Comment by Lawyer — 10:33 am November 4, 2008 #

  7. I, too, have plenty of idealistic faith in our system and the way it should operate. I’m glad that we are both in agreement as to whether the boy deserves compensation for his lost time and legal fees.

    Our justice system does indeed depend on juries to make credibility determinations. However, we both know very few cases of self defense rest on direct evidence alone. Often, an accumulation of corroborating circumstantial evidence paints just as clear a picture of what happened. However, for the sake of argument, we can assume there was conflicting circumstantial evidence that might warrant a trial.

    I wasn’t only making the point that prosecutors should take care when filing these cases. There are plenty of decisions that could have been made differently to have rendered the process more just.

    The boy — who had no prior record and posed no danger to the public — could have been allowed to live with his family to await trial, instead of being forced to live with real criminals. He could have finished high school with some semblance of normalcy instead of being ripped out of his community and isolated in a jail cell for over a year. He turned 18 in jail, and spent Thanksgiving and Christmas in jail. What should have been an incredibly formative time for him in the grand scheme of his life became a dehumanizing and lonely year he will likely be trying to forget for a long time. Instead of spending that year preparing himself for the step of leaving home for college like others his age, he had to spend it trying not to be permanently impacted by his seclusion.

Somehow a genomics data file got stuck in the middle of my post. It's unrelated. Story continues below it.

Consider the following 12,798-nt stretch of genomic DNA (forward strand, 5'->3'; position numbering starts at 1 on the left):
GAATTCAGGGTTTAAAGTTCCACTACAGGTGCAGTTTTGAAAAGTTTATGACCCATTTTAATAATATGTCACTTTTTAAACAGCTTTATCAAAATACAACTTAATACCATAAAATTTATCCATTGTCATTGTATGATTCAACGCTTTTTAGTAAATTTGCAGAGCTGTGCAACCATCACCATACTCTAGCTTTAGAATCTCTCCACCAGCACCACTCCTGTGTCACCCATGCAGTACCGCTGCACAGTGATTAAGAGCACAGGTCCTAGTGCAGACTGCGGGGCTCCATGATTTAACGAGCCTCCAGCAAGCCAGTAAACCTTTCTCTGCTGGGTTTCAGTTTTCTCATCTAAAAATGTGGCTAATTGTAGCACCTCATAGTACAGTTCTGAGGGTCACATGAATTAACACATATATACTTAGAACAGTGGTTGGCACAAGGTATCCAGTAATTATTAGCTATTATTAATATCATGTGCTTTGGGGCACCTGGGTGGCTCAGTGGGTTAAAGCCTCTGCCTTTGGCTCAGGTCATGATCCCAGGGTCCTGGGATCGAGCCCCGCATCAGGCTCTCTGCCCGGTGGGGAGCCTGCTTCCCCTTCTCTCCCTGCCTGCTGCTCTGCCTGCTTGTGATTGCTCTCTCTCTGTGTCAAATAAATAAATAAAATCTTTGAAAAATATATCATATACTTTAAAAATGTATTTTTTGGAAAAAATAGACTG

Requesting a bail amount that effectively ensured the boy would sit in a jail cell for almost 13 months awaiting trial was completely unnecessary.

    Comment by L.I. — 2:39 pm November 4, 2008 #

  8. WA state has one of the best self defense laws in the country. If someone is committing a violent felony against you, you have a right to use force up to and including lethal force to defend yourself.